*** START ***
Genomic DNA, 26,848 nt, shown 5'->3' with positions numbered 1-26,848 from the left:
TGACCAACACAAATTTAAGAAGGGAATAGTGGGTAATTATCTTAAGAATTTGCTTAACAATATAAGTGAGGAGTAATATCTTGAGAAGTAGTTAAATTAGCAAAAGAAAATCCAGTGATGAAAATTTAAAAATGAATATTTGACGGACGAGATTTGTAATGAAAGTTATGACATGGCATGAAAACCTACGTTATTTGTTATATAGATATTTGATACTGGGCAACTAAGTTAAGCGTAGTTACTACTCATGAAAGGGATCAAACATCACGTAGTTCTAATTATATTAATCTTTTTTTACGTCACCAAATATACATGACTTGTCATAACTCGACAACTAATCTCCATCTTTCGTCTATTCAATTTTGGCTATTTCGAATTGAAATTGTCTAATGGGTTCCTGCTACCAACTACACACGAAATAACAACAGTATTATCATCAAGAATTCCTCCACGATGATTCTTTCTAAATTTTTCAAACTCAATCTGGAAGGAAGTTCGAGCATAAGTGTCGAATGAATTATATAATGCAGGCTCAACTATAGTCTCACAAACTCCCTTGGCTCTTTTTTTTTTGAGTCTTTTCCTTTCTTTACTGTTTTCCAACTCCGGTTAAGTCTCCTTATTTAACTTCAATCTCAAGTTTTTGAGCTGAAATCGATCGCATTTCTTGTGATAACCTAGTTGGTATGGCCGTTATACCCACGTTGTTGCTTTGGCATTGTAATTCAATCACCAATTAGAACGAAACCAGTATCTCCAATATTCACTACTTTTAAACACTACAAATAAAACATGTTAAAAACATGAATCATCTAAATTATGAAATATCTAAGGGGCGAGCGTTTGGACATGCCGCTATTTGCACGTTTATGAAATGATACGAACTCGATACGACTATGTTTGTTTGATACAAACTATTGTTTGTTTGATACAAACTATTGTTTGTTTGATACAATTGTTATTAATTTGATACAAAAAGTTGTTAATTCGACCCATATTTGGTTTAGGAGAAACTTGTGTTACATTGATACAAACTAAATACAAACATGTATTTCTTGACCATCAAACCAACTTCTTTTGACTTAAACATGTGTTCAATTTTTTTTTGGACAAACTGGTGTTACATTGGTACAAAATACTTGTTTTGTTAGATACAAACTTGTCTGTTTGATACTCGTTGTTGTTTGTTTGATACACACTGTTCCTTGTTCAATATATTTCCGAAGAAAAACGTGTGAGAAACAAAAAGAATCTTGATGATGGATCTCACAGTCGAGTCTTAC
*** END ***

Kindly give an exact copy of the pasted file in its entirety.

Genomic DNA, 26,848 nt, shown 5'->3' with positions numbered 1-26,848 from the left:
TGACCAACACAAATTTAAGAAGGGAATAGTGGGTAATTATCTTAAGAATTTGCTTAACAATATAAGTGAGGAGTAATATCTTGAGAAGTAGTTAAATTAGCAAAAGAAAATCCAGTGATGAAAATTTAAAAATGAATATTTGACGGACGAGATTTGTAATGAAAGTTATGACATGGCATGAAAACCTACGTTATTTGTTATATAGATATTTGATACTGGGCAACTAAGTTAAGCGTAGTTACTACTCATGAAAGGGATCAAACATCACGTAGTTCTAATTATATTAATCTTTTTTTACGTCACCAAATATACATGACTTGTCATAACTCGACAACTAATCTCCATCTTTCGTCTATTCAATTTTGGCTATTTCGAATTGAAATTGTCTAATGGGTTCCTGCTACCAACTACACACGAAATAACAACAGTATTATCATCAAGAATTCCTCCACGATGATTCTTTCTAAATTTTTCAAACTCAATCTGGAAGGAAGTTCGAGCATAAGTGTCGAATGAATTATATAATGCAGGCTCAACTATAGTCTCACAAACTCCCTTGGCTCTTTTTTTTTTGAGTCTTTTCCTTTCTTTACTGTTTTCCAACTCCGGTTAAGTCTCCTTATTTAACTTCAATCTCAAGTTTTTGAGCTGAAATCGATCGCATTTCTTGTGATAACCTAGTTGGTATGGCCGTTATACCCACGTTGTTGCTTTGGCATTGTAATTCAATCACCAATTAGAACGAAACCAGTATCTCCAATATTCACTACTTTTAAACACTACAAATAAAACATGTTAAAAACATGAATCATCTAAATTATGAAATATCTAAGGGGCGAGCGTTTGGACATGCCGCTATTTGCACGTTTATGAAATGATACGAACTCGATACGACTATGTTTGTTTGATACAAACTATTGTTTGTTTGATACAAACTATTGTTTGTTTGATACAATTGTTATTAATTTGATACAAAAAGTTGTTAATTCGACCCATATTTGGTTTAGGAGAAACTTGTGTTACATTGATACAAACTAAATACAAACATGTATTTCTTGACCATCAAACCAACTTCTTTTGACTTAAACATGTGTTCAATTTTTTTTTGGACAAACTGGTGTTACATTGGTACAAAATACTTGTTTTGTTAGATACAAACTTGTCTGTTTGATACTCGTTGTTGTTTGTTTGATACACACTGTTCCTTGTTCAATATATTTCCGAAGAAAAACGTGTGAGAAACAAAAAGAATCTTGATGATGGATCTCACAGTCGAGTCTTAC